A piece of paper, printed on both sides in pencil and found in the trailer, appeared to be a rough draft of a would-be kidnap note. Murphy said the dead man apparently intended to force Rivers to sign it and send it to a friend while he was held under a threat of death. He quoted the note as saying “detailed directions” would be sent within 48 hours.
Two or three lengths of heavy cord were left behind in the Rivers home. More cord was found in his car.
Murphy said a strangely worded note found in the man’s possession suggested that he planned to attribute his actions to political reasons.
The former governor and his wife were asleep at their home in Lakeland around 10 p.m. when a man knocked on their door. Rivers has been operating a radio station, and the man claimed to be from the Federal Communications Commission (FCC). When Rivers opened the door, the man entered with a gun in his hand. When Rivers grabbed for the gun, a hectic battle ensued and Mrs. Rivers assisted him in beating off the assailant.
“It was quite a fight for a time,” said Rivers. “I got a pretty heavy rap over the head with a pistol and Mrs. Rivers also was on the receiving end of a blow.”
The man, later identified as Bickle, fired the gun three times (two bullet holes are still visible in the house, one in the floor and the other in a wall). Mrs. Rivers may have also used a cast-iron skillet at one point to hit the man. She ran screaming into the yard, and several young men at the lake had already heard the commotion and were on their way to help. The kidnapper ran to his car and took off towards Valdosta. The young men followed the car, which ended up at the tourist camp. They alerted police.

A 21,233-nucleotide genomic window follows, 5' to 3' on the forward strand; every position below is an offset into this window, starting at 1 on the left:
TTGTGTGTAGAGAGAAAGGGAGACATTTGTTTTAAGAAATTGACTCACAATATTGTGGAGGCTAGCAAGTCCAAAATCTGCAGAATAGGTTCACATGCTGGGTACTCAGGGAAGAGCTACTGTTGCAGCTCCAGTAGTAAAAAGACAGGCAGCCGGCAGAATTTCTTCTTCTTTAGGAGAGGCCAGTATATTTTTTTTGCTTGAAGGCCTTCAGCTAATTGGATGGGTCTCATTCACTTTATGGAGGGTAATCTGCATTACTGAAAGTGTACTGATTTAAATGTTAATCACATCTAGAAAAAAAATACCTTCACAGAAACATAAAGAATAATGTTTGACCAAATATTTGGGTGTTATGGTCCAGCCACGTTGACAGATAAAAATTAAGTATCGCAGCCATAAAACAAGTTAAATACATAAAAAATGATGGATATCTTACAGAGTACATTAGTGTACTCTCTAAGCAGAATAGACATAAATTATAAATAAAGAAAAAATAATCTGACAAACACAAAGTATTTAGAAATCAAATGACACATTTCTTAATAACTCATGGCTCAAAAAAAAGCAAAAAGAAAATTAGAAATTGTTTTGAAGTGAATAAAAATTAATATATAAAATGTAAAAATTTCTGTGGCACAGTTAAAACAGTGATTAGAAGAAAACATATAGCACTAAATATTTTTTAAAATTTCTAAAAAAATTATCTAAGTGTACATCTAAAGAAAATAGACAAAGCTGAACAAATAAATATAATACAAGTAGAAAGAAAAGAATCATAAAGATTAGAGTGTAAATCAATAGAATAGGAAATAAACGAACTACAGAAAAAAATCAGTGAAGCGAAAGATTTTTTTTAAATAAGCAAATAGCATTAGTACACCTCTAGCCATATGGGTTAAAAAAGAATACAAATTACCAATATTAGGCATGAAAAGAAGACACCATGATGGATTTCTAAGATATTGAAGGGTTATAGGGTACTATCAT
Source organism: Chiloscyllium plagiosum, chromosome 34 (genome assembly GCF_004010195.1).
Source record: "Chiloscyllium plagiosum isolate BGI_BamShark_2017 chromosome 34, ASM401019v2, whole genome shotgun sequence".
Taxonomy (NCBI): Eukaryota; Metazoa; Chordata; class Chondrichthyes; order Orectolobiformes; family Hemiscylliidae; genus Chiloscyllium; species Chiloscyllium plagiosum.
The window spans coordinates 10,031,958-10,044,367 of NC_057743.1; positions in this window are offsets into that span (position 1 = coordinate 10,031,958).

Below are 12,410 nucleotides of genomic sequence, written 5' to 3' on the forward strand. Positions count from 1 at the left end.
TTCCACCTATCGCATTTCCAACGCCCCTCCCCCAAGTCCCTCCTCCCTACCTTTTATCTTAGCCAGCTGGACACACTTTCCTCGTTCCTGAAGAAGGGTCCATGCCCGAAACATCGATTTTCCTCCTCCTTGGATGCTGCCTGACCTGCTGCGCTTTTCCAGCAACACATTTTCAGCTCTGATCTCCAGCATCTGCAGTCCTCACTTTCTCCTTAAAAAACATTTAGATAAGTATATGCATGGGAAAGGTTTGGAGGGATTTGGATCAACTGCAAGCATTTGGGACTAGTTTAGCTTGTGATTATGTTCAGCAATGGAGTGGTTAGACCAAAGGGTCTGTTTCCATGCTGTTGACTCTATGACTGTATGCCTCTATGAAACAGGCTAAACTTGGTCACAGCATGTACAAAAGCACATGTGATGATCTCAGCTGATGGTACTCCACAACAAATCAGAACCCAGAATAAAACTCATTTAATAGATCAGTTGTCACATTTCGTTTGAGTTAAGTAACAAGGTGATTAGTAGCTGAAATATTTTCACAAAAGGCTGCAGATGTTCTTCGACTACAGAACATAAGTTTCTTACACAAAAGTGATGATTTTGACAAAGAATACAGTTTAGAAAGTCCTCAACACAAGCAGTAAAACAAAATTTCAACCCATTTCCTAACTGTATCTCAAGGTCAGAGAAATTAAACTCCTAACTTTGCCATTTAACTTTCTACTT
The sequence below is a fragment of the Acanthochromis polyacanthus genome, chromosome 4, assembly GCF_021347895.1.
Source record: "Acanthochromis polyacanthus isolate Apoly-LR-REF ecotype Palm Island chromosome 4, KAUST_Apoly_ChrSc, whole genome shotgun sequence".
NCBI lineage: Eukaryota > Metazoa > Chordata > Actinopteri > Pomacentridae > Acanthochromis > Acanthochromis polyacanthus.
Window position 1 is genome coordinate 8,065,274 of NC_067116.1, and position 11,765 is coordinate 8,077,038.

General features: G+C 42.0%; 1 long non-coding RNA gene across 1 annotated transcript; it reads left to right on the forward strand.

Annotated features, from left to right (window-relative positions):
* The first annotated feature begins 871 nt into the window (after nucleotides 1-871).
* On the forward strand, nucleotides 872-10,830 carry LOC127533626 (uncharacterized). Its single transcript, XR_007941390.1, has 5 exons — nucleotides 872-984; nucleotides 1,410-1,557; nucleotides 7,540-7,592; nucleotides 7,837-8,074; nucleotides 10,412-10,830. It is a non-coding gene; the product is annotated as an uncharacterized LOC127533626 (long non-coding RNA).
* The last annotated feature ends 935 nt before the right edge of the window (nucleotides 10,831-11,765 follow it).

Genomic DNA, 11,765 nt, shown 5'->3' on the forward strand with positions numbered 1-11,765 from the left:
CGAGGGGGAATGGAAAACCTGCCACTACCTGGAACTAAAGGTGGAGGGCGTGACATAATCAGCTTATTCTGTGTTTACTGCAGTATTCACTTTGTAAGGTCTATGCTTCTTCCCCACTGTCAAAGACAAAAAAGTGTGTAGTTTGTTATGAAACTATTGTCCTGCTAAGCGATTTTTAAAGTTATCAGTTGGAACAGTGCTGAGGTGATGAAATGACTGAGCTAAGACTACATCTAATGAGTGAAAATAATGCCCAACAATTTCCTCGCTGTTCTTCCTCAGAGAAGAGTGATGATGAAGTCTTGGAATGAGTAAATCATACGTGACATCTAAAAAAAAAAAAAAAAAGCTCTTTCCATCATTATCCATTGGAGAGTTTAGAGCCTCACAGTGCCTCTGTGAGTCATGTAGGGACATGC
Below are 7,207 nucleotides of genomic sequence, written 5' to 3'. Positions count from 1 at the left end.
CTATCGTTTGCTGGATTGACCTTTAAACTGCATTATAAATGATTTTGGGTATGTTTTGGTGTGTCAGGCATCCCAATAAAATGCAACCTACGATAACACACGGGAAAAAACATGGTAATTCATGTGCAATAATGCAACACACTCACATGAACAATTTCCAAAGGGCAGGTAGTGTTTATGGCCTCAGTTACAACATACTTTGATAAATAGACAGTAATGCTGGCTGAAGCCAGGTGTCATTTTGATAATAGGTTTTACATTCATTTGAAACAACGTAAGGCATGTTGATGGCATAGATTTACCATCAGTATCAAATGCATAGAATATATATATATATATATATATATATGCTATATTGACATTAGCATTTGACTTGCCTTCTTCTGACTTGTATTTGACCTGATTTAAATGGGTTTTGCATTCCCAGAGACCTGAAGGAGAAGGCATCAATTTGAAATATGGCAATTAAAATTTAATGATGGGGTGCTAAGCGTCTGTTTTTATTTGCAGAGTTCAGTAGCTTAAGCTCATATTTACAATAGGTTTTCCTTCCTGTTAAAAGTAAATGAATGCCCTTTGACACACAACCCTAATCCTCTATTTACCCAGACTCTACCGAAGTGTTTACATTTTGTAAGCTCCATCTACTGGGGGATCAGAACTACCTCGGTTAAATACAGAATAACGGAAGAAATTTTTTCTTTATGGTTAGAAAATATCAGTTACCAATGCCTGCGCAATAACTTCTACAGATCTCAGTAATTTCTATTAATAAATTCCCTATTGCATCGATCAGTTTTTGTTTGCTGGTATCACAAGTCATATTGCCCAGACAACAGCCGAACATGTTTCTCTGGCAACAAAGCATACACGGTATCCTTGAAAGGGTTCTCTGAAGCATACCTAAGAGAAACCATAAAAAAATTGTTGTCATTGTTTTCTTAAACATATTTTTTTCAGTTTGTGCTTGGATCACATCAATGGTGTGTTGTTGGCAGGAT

“The promptness with which friends and neighbors answered our calls for help, and their continued solicitation for our well being is deeply appreciated,” Mr. Rivers said.
The note found with Bickle was written on the back of a piece of stationery bearing the name of T. B. Converse, clerk of the Lowndes county superior court. It said, in part, “I had no design against the life of the former governor of the state, who dishonesty surpassed anything I had ever heard of. But I would have more to say for his vile betrayal of the people’s trust in my own way. Since I have failed the least I can do is save the people further expense. May God and all those I love and that love me forgive me. My motive is not robbery but the futile attempt of a person crazed by the universal dishonesty and corruption of those whom the people have trusted as their leader and who have in turn robbed them of their justice as well as their collective wealth.
“Perhaps if other Americans who have shrugged off rotten politicians as none of their concern, and thereby made their continuance possible would take it upon themselves and put the fear of righteous wrath of the citizenry in them, our own political structure now so rotten as to eventually collapse in time would be strengthen.”
In addition to this note and the note that Bickle intended for Rivers to sign requesting ransom, Police Chief R. L. Kemp said the police also discovered letters from Nazi-occupied Norway, written in Norwegian, drawings that resembled battle formations of naval units, a Norwegian-American dictionary and other material among his belongings prompted reports of “fifth column” activities.
Bickle’s wife and family were en route from Pennsylvania to retrieve his body for burial. The Times also learned that Bickle resigned as a teacher in Pittsburgh in 1933 and went to the South. He had also coached basketball at the high school and was described as a “likable, mild-mannered fellow.”